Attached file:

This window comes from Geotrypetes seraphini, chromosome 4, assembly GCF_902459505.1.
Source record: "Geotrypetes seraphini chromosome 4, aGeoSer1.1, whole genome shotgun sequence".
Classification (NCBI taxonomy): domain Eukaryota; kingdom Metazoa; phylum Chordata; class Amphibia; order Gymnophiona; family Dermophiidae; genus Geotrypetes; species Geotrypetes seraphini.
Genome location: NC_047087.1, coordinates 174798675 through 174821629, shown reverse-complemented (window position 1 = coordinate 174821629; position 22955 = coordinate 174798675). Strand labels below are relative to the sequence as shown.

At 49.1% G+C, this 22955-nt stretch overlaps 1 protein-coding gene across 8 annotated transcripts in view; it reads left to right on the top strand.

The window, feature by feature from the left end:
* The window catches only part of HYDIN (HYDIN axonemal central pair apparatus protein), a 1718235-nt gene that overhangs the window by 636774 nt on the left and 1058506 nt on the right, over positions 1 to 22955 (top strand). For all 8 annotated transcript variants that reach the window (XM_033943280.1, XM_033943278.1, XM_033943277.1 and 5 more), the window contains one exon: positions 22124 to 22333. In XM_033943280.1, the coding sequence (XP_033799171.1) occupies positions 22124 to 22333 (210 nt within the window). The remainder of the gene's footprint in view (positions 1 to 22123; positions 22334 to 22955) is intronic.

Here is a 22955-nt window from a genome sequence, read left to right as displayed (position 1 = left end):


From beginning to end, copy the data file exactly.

This window comes from Geotrypetes seraphini, chromosome 4, assembly GCF_902459505.1.
Source record: "Geotrypetes seraphini chromosome 4, aGeoSer1.1, whole genome shotgun sequence".
Classification (NCBI taxonomy): domain Eukaryota; kingdom Metazoa; phylum Chordata; class Amphibia; order Gymnophiona; family Dermophiidae; genus Geotrypetes; species Geotrypetes seraphini.
Genome location: NC_047087.1, coordinates 174798675 through 174821629, shown reverse-complemented (window position 1 = coordinate 174821629; position 22955 = coordinate 174798675). Strand labels below are relative to the sequence as shown.

At 49.1% G+C, this 22955-nt stretch overlaps 1 protein-coding gene across 8 annotated transcripts in view; it reads left to right on the top strand.

The window, feature by feature from the left end:
* The window catches only part of HYDIN (HYDIN axonemal central pair apparatus protein), a 1718235-nt gene that overhangs the window by 636774 nt on the left and 1058506 nt on the right, over positions 1 to 22955 (top strand). For all 8 annotated transcript variants that reach the window (XM_033943280.1, XM_033943278.1, XM_033943277.1 and 5 more), the window contains one exon: positions 22124 to 22333. In XM_033943280.1, the coding sequence (XP_033799171.1) occupies positions 22124 to 22333 (210 nt within the window). The remainder of the gene's footprint in view (positions 1 to 22123; positions 22334 to 22955) is intronic.

Here is a 22955-nt window from a genome sequence, read left to right as displayed (position 1 = left end):